Rain pounds the earth and waters as I shoulder my backpack. I'm waiting on the shores of Lake Atitlan in Guatemala for a motorboat launch. When it arrives I scramble in among Mayan families and their baskets full of tomatoes, rice, and beans. Whitecaps skip across the lake, and soggy clouds shroud the volcanoes on shore. I've been on the road for two weeks on a work trip, and I've just bid farewell to my colleagues.
At their suggestion, I'm headed to the village of San Marcos, at the edge of this famous lake, for some yoga-focused time off. But as glorious as Guatemala has been, I am exhausted. I wish that I were going back home to Seattle instead.
Lake Atitlan is hardly the problem. I've rarely witnessed such beauty: a sparkling freshwater lake 1,000 feet deep, ringed by lush forests and volcanoes. The problem is that I'm lonely.
Although my life is filled with wonderful work, good health, friendships, and travel, something has been missing—a partner. Forty-five years old, I have never married. But my hunger to see the world has been too great to wait for someone to join me. I've visited West African villages, Thai temples, and Parisian tea salons, yet going on my own has often made me feel my aloneness more deeply.
As the boat bumps along on the lake, a familiar ache begins to gnaw at my belly. Back home I had learned about santosha, the yogic practice of cultivating contentment. The teaching prescribes accepting things as they are, without fixating on what's absent or wishing that things were "better." When you're engaged in such a practice, life's riches tend to present themselves.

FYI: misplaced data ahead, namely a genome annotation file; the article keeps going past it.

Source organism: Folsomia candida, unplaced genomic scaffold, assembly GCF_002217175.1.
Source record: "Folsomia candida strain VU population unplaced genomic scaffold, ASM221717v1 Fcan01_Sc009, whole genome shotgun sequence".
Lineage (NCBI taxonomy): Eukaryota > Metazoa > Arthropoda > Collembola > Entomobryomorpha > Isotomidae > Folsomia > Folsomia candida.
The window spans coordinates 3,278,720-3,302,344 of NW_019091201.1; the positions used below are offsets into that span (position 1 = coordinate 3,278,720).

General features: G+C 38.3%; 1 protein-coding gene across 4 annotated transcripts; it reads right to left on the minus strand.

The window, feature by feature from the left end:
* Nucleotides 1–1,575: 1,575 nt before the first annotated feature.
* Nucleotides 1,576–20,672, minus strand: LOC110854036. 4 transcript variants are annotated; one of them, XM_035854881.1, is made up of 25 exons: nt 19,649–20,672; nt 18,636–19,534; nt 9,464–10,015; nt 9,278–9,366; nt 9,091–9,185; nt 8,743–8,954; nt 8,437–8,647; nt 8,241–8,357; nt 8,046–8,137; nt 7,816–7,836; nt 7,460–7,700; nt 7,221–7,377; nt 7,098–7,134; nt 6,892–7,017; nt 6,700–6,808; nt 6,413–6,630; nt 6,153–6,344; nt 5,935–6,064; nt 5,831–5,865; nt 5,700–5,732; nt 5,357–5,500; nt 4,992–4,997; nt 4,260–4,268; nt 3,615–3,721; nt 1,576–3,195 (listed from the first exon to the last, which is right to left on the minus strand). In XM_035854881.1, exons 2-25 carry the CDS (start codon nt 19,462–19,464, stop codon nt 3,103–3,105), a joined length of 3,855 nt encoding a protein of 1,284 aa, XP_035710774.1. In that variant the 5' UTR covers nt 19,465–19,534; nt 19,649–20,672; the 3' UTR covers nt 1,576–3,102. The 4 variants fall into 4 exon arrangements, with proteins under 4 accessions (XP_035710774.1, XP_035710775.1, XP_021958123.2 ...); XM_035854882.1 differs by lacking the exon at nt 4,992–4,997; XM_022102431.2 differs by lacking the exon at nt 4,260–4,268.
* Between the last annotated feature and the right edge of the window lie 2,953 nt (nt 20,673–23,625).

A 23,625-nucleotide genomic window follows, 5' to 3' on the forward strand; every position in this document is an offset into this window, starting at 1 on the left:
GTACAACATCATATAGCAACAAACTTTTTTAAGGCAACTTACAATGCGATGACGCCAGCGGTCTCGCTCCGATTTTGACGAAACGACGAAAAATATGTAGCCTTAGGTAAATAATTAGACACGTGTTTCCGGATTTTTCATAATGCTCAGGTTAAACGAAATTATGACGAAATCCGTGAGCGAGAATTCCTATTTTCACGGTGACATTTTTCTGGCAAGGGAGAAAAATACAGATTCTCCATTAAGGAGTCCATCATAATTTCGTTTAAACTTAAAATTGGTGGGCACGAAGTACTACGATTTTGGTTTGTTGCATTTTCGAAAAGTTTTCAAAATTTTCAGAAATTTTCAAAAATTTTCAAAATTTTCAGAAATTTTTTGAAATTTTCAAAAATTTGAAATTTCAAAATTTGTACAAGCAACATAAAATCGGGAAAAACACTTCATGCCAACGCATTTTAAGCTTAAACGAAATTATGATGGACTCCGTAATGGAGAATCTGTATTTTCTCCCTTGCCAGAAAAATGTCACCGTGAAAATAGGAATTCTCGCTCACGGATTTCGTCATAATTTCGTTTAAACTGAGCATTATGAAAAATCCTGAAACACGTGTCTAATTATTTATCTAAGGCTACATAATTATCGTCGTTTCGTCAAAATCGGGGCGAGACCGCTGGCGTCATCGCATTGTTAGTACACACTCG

For a while I'd tried making a gratitude list, ticking through it fast and often when loneliness arose. I told myself that if I just worked hard enough to appreciate what I had, I'd be happy. Maybe eventually my solo travels would no longer elicit pangs.
But as we draw closer to San Marcos, the ache in my belly only sharpens. It had seemed like such a great idea: rent a lakeside home. Spend a week practicing yoga, reading, and swimming in a tiny village dotted with places to do yoga, massage-therapy studios, healthful restaurants, and produce markets. There would be plenty of bougainvillea, birds of paradise, songbirds, and a sky and lake that never quit. But now I'm not so sure.
I reach San Marcos, and a Mayan boy meets me at the dock. He leads me along a muddy lakeshore trail to my rental house. I huff along behind him in the thin air, 5,000 feet above sea level. The shrubs along the trail snare my pack, and my feet slip in the mud; the rain wets my hair and dampens my spirits. When we finally find the house, the caretakers show me around, hand me the keys, and disappear.